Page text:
Over the past couple of years PAR has fielded dozens and dozens of PAR Legal Hotline calls asking about how landlords should handle tenant requests for assistance animals.
The good news is that the U.S. Department of Housing and Urban Development released comprehensive guidance for landlords at the beginning of 2020. It’s a very thorough document that walks you through all the questions to ask and how to deal with the answers you get from tenants.
The bad news is that the document itself is 19 pages long. I know it can be a challenge to read long detailed documents.
That’s why PAR has developed a new flowchart-style guide that lays out how to handle requests for reasonable accommodations regarding assistance animals. It’s snazzy, and oh-so-helpful, but no legal article would be complete without some warnings and disclaimers.
Issues around assistance animals are complicated. This flowchart is a first step for understanding a landlord’s duties, but it’s not the last word. Every box on the electronic version of the chart links to the page in HUD’s guidance with more detailed information.
Use. The. Links.
And when you have a landlord who you think isn’t following the rules, be sure to send them to their own attorney for further guidance before turning down any request. What’s the risk if you just go by the seat of your pants? According to the most recent national statistics, in 2020 almost 73% of all discrimination complaints involved rentals, and just under 55% of all discrimination complaints involved alleged discrimination based on disability. So…do the math – this is the sweet spot for fair housing complaints.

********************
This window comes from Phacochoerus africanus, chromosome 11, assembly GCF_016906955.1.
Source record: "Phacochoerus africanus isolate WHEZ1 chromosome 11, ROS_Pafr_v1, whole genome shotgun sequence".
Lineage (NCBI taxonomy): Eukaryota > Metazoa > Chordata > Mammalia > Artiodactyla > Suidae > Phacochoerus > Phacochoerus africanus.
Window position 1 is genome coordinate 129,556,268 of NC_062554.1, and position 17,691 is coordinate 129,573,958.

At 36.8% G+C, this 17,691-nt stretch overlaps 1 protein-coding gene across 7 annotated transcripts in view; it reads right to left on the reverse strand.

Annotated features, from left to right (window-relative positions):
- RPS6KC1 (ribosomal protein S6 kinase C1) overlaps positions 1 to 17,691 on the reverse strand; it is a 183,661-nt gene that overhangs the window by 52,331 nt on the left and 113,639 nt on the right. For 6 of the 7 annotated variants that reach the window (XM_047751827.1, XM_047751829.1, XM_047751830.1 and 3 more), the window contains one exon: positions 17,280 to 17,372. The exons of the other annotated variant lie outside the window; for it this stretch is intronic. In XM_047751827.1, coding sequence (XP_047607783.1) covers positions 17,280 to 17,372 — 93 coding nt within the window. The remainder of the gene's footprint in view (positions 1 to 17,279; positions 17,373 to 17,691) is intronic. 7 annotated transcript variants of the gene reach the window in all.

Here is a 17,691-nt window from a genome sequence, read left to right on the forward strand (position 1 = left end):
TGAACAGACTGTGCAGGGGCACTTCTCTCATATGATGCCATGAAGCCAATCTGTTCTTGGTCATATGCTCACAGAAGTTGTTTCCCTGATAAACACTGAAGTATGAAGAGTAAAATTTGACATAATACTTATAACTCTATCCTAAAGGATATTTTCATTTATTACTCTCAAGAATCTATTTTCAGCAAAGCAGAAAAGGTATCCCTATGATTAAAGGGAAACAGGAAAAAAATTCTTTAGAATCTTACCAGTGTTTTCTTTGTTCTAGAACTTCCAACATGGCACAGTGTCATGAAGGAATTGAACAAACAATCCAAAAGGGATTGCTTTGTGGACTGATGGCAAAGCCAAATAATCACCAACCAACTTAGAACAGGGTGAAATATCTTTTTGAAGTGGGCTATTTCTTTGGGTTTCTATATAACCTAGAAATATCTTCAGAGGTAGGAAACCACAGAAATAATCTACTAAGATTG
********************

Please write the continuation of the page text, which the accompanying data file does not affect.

To save you some time and a phone call based on questions we know this chart will raise, here is a brief Q&A for your further reading pleasure.
Q: Since we’re dealing with an animal, can the landlord…
A: No. Don’t even finish the question.
As far as you’re concerned, this isn’t an animal at all. Landlords should think of an assistance animal in the same way as any other assistance device like a wheelchair or a cane. Whenever you find yourself saying something about banning or restricting assistance animals just substitute “wheelchair” in the sentence and see if it makes sense.
Or since failure to allow an assistance animal could be considered discrimination based on the protected class of disability, imagine substituting some other protected class (perhaps one you belong to) in that sentence.
A: Seriously – it works. For example:
The landlord cannot charge a “pet deposit” or some sort of rent surcharge for the privilege of having an assistance animal. (Imagine: “Rent is $1000…plus the wheelchair surcharge, of course.”)
The landlord cannot enforce a “no pets policy” to deny an assistance animal. (Imagine: “Sorry, we have a strict no-<insert religion> policy.”)
The landlord cannot use the presence of an assistance animal to make any sort of decision about continued occupancy. (Imagine: “We would have renewed your lease, but the neighbors get nervous around <insert race/ethnicity>.”)
Q: But animals cause damage. Isn’t there anything landlords can do to protect themselves?